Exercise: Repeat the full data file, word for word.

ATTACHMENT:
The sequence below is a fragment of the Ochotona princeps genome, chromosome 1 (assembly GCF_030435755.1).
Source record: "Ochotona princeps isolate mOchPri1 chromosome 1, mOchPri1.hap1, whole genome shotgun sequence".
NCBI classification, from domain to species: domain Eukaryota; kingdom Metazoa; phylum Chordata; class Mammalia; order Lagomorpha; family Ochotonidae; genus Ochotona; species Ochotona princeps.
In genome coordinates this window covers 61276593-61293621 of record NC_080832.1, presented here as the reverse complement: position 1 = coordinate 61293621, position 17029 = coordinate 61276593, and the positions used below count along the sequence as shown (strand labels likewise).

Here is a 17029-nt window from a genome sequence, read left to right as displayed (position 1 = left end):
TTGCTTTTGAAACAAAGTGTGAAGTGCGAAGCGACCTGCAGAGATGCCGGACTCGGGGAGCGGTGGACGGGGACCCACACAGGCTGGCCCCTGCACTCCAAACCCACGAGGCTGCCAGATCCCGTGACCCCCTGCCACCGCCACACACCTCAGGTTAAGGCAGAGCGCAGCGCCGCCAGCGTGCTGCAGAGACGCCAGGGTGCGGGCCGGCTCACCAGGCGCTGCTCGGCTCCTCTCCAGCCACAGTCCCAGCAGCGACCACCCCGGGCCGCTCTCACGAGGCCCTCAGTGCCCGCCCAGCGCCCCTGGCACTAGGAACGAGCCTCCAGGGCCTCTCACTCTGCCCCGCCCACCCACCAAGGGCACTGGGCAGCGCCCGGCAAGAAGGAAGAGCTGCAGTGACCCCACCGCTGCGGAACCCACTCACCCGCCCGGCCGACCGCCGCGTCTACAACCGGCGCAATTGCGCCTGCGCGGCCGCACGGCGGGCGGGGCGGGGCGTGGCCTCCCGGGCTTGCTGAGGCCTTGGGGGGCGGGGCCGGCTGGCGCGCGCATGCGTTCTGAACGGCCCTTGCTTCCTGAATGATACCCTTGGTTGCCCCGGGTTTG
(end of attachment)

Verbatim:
The sequence below is a fragment of the Ochotona princeps genome, chromosome 1 (assembly GCF_030435755.1).
Source record: "Ochotona princeps isolate mOchPri1 chromosome 1, mOchPri1.hap1, whole genome shotgun sequence".
NCBI classification, from domain to species: domain Eukaryota; kingdom Metazoa; phylum Chordata; class Mammalia; order Lagomorpha; family Ochotonidae; genus Ochotona; species Ochotona princeps.
In genome coordinates this window covers 61276593-61293621 of record NC_080832.1, presented here as the reverse complement: position 1 = coordinate 61293621, position 17029 = coordinate 61276593, and the positions used below count along the sequence as shown (strand labels likewise).

Here is a 17029-nt window from a genome sequence, read left to right as displayed (position 1 = left end):
TTGCTTTTGAAACAAAGTGTGAAGTGCGAAGCGACCTGCAGAGATGCCGGACTCGGGGAGCGGTGGACGGGGACCCACACAGGCTGGCCCCTGCACTCCAAACCCACGAGGCTGCCAGATCCCGTGACCCCCTGCCACCGCCACACACCTCAGGTTAAGGCAGAGCGCAGCGCCGCCAGCGTGCTGCAGAGACGCCAGGGTGCGGGCCGGCTCACCAGGCGCTGCTCGGCTCCTCTCCAGCCACAGTCCCAGCAGCGACCACCCCGGGCCGCTCTCACGAGGCCCTCAGTGCCCGCCCAGCGCCCCTGGCACTAGGAACGAGCCTCCAGGGCCTCTCACTCTGCCCCGCCCACCCACCAAGGGCACTGGGCAGCGCCCGGCAAGAAGGAAGAGCTGCAGTGACCCCACCGCTGCGGAACCCACTCACCCGCCCGGCCGACCGCCGCGTCTACAACCGGCGCAATTGCGCCTGCGCGGCCGCACGGCGGGCGGGGCGGGGCGTGGCCTCCCGGGCTTGCTGAGGCCTTGGGGGGCGGGGCCGGCTGGCGCGCGCATGCGTTCTGAACGGCCCTTGCTTCCTGAATGATACCCTTGGTTGCCCCGGGTTTG